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Silly Chess Computer!


  • 4 years ago · Quote · #1

    siamesenightmare93

    Ok, I recently submitted a live chess game I played for computer analysis. In it, the computer listed one of my early moves as an inaccuracy (which was not surprising an and of itself, as I am a relatively mediocre chess player). What was interesting was the move it said was my best continuation, to which I can see no point at all. Take a look:

  • 4 years ago · Quote · #2

    Jamesh20000

    I'm no expert, but it seems the computer's suggestion gives black the momentum regardless if there is an exchange or not. On the other hand, b5 weakens the pawns on the queen side and white can take initiative by pressuring them.

  • 4 years ago · Quote · #3

    skogli

    Don't trust the computer, trust your own thoughts, + / - 0,3 - 0,5 doesent mean annything!

    -The best move for anny player is a move that suit's his plans, and a move he understand's, to play a computerline that you really don't understand is pointless!

    Computer's rest in peace!

  • 4 years ago · Quote · #4

    MathBandit

    skogli wrote:

    Don't trust the computer, trust your own thoughts, + / - 0,3 - 0,5 doesent mean annything!

    -The best move for anny player is a move that suit's his plans, and a move he understand's, to play a computerline that you really don't understand is pointless!

    Computer's rest in peace!


    That's dead wrong. Just because someone is a 'tactical player', doesn't mean it's always best to open the position up; if the position calls for you to lock it up and begin a slow positional win, then that's the move you have to play!

  • 4 years ago · Quote · #5

    skogli

    SensFan33 wrote:
    skogli wrote:

    Don't trust the computer, trust your own thoughts, + / - 0,3 - 0,5 doesent mean annything!

    -The best move for anny player is a move that suit's his plans, and a move he understand's, to play a computerline that you really don't understand is pointless!

    Computer's rest in peace!


    That's dead wrong. Just because someone is a 'tactical player', doesn't mean it's always best to open the position up; if the position calls for you to lock it up and begin a slow positional win, then that's the move you have to play!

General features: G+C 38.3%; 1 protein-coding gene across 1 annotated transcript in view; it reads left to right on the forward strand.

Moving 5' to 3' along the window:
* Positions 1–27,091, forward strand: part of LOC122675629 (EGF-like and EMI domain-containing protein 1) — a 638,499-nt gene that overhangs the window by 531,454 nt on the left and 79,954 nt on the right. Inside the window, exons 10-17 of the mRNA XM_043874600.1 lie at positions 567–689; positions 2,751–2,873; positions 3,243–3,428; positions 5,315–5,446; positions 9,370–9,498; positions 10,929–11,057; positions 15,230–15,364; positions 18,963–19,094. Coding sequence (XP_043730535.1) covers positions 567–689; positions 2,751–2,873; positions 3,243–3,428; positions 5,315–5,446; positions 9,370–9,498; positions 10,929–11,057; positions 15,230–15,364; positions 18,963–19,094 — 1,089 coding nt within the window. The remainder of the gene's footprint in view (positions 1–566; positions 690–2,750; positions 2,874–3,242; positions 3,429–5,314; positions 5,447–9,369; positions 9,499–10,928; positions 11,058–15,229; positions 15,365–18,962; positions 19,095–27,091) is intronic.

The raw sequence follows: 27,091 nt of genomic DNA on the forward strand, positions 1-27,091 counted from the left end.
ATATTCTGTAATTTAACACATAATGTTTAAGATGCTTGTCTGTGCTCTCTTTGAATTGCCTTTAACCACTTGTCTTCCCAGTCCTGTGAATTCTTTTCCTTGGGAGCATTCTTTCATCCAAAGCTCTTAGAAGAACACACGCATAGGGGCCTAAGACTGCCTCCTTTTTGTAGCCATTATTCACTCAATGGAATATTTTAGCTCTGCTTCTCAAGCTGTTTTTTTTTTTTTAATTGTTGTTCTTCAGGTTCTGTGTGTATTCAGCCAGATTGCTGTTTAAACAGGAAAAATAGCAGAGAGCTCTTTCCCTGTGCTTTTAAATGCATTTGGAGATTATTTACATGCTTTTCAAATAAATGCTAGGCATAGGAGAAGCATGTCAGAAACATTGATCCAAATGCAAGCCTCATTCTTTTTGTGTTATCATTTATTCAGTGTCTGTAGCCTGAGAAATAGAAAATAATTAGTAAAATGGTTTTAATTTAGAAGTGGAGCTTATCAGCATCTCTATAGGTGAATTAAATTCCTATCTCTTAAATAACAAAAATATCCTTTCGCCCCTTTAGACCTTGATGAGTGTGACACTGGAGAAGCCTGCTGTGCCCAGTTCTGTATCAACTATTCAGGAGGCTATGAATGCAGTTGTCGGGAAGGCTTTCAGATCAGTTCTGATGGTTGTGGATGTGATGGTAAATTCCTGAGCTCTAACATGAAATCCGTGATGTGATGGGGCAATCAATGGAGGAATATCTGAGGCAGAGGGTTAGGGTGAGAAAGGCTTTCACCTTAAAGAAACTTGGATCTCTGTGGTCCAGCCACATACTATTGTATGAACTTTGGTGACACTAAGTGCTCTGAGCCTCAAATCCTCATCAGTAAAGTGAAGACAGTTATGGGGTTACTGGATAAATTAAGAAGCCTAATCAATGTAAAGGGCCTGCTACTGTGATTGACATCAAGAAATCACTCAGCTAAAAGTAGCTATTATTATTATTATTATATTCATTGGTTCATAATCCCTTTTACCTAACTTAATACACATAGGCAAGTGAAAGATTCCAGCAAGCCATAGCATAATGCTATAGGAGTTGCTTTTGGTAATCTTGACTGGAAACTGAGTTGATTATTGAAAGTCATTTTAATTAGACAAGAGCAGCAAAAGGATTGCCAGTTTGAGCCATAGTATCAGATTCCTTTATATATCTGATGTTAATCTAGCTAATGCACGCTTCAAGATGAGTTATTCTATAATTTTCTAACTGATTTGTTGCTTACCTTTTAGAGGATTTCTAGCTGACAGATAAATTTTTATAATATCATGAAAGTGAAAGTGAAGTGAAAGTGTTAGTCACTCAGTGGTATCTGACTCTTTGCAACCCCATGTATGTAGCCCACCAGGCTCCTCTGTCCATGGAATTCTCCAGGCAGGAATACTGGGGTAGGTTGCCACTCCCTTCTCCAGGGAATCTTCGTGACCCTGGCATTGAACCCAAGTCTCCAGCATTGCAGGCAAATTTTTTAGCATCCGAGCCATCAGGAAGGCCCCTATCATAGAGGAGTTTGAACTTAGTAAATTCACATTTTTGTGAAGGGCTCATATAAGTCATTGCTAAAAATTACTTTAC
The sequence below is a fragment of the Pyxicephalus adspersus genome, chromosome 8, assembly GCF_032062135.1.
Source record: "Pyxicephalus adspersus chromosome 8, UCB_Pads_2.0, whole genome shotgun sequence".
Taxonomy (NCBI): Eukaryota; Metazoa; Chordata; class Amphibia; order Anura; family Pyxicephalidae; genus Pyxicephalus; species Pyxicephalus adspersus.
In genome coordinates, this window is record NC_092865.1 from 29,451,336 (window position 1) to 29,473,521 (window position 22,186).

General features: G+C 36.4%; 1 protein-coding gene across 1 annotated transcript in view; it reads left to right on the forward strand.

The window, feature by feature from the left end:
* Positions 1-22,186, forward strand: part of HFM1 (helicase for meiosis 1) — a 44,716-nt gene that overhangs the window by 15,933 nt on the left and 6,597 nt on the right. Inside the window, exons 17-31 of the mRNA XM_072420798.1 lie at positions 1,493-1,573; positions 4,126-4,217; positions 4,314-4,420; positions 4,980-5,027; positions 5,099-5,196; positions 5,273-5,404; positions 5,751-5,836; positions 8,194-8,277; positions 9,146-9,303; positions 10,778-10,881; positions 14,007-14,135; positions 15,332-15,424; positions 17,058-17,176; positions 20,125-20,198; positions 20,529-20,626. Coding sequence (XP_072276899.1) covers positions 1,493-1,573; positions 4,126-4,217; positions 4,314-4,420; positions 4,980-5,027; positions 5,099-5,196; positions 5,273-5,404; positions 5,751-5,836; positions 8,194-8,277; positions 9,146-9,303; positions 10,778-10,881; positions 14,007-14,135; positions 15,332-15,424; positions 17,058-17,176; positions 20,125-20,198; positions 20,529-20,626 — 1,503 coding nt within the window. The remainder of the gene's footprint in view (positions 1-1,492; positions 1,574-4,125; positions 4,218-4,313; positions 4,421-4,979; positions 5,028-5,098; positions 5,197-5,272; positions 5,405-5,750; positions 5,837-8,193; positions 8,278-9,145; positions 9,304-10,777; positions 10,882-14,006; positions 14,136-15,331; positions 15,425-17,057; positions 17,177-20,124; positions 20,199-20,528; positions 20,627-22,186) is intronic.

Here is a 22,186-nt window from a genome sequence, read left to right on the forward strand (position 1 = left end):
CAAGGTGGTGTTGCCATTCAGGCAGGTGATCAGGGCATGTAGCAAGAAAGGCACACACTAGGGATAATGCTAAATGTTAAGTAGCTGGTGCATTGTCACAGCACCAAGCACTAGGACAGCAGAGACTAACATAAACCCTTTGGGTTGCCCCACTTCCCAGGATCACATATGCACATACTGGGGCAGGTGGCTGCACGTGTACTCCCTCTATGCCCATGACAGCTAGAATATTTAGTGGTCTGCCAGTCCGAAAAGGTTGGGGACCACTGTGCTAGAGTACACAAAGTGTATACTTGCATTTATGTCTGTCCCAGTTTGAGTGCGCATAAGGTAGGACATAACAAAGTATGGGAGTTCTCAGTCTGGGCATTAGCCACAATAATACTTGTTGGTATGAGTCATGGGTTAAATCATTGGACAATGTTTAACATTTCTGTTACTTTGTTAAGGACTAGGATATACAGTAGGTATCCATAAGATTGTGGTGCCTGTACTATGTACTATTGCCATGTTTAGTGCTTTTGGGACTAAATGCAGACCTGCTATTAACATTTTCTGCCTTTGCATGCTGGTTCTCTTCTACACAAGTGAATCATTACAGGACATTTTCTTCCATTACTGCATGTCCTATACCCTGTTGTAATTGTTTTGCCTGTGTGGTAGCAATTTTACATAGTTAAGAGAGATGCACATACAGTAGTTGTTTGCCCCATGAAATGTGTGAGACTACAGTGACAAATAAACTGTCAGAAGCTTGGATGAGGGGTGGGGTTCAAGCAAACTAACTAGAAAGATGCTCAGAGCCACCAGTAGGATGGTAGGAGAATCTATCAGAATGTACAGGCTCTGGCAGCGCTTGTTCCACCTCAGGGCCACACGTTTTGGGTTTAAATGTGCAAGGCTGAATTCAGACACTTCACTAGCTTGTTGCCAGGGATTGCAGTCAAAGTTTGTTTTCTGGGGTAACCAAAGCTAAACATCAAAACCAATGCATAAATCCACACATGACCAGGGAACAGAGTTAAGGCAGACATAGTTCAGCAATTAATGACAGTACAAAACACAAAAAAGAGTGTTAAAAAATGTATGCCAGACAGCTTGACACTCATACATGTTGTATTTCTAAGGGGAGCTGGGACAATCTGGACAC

Sorry but you fail to understand the point!

    If you trust your own mind, you learn when you think wrong. If you learn to trust the computer's you play really weak on your own.

  • 4 years ago · Quote · #6

    siamesenightmare93

    Ok, i don't think that the exf6 dxc4 fxg7 Bxg7 line is good for White at all in lieu of Qg4! which immediately seizes a pawn, and I don't think Black has adequate compensation. I would agree that retreating the Bishop after d5 is a sore mistake for it gives Black superior position with an immediate target on e5, but my point is to say that Nf6 is a truly ridiculous move. If Black's intention is to play d5, then why shouldn't he just play d5 right away instead of Nf6, and then White MUST retreat the Bishop.

    After d5!, white would either have to accept not being able to castle, (Ba2 dxe4 dxe4 Qxd1+ Kxd1), or allow the c8 bishop a strong open diagonal, with initiative to Black (exd5 exd5 Ba2 Bf5) and threats of a possible c4 pawn advance

  • 4 years ago · Quote · #7

    siamesenightmare93

    Oh and one more thing, the tactical nightmare that ensues after Qg4! cxd3? Qxg7 dxc2? when Black threatens mate on d1 or capture of the knight is no good for Black, in lieu of Qxa8+ Ke7 Qxd8+ Kxd8 Nc3

  • 4 years ago · Quote · #8

    siamesenightmare93

    Silly me! I didn't even spot the Qd4! move which clearly saves the position for Black. And yes, I would say Black has reasonable compensation for the pawn there. White will struggle to play c3, Bf4, Nd2, and then Ne2 and Rf1 when he will finally have a position without much weakness. Unfortunately c3 will create a miserable weakness on b3. I think that line you give is in fact excellent for Black.

  • 4 years ago · Quote · #9

    siamesenightmare93

    But i still feel the immediate d5 to be better than Nf6. I just don't see the point. Nf6 is only "better" than d5 if White plays e5, and Chess isn't meant to be a game where you cross your fingers and hope the guy plays an inferior move. Not at the highest level of play, it isn't. And the funniest part of this all is the crossing-your-fingers-and-hoping-he-won't-see-it method is indubitably human; no computer plays that way.

    So what is the solid reason why Nf6 is better than d5, even if we establish that e5 is good for Black?


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